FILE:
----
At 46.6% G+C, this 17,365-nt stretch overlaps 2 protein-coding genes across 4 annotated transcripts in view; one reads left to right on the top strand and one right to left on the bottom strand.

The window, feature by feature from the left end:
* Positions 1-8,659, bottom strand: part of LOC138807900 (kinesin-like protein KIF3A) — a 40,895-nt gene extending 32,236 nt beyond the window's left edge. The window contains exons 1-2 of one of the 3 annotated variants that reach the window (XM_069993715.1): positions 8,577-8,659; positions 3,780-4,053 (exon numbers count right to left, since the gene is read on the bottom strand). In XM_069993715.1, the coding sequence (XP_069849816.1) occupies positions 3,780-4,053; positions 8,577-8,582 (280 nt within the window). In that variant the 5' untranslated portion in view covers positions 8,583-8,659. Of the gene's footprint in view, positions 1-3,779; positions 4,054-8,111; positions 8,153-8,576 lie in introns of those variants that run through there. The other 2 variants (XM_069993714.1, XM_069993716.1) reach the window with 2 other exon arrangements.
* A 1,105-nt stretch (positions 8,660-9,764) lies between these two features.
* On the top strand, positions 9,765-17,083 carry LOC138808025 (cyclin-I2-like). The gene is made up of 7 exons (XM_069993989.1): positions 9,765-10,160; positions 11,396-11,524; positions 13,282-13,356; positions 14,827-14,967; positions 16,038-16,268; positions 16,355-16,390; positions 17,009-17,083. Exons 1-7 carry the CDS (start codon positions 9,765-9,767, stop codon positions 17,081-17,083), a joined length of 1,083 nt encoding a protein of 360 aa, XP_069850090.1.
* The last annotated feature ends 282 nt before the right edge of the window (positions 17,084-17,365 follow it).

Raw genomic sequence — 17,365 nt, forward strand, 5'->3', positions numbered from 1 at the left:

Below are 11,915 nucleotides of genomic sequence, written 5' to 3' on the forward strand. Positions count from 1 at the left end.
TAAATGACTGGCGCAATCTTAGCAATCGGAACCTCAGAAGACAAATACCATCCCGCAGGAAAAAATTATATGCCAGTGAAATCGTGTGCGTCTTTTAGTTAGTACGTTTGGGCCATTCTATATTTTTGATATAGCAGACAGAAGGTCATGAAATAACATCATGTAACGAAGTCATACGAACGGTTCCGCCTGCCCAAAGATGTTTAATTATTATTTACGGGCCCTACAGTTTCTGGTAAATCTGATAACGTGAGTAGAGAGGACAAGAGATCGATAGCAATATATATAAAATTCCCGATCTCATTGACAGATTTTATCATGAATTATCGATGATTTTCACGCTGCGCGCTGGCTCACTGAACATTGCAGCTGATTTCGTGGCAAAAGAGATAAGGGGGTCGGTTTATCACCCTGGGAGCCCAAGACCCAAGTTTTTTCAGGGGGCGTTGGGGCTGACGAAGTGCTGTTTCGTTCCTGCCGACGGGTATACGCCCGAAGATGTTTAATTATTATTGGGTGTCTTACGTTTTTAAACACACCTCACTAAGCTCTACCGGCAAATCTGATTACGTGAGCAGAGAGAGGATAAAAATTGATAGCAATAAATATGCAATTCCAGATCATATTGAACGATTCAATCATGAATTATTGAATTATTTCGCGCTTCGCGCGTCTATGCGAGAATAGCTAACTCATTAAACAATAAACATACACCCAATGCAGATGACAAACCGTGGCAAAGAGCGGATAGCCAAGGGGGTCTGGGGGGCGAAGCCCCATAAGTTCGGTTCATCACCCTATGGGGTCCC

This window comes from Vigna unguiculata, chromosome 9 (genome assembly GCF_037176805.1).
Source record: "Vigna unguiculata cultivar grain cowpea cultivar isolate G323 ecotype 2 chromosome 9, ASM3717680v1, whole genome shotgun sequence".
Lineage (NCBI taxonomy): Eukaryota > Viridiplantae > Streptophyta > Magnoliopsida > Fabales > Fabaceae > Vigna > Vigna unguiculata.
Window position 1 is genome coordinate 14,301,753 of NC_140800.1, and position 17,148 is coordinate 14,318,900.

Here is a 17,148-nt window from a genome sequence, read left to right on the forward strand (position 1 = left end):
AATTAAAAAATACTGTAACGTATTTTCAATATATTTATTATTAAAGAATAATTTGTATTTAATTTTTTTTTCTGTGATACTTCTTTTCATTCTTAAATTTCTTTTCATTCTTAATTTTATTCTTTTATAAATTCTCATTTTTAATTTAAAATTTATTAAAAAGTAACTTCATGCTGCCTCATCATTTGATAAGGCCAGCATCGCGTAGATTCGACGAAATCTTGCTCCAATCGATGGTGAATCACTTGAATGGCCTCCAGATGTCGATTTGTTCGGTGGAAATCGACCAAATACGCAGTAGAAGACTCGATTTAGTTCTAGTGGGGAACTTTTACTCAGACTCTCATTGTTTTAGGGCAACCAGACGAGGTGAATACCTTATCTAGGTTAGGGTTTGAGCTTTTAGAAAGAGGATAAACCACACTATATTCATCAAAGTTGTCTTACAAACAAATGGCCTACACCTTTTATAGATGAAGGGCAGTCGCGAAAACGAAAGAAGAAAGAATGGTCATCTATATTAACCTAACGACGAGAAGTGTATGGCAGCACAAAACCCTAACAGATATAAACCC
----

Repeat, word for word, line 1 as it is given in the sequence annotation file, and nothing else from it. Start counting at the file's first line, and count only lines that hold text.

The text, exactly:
At 46.6% G+C, this 17,365-nt stretch overlaps 2 protein-coding genes across 4 annotated transcripts in view; one reads left to right on the top strand and one right to left on the bottom strand.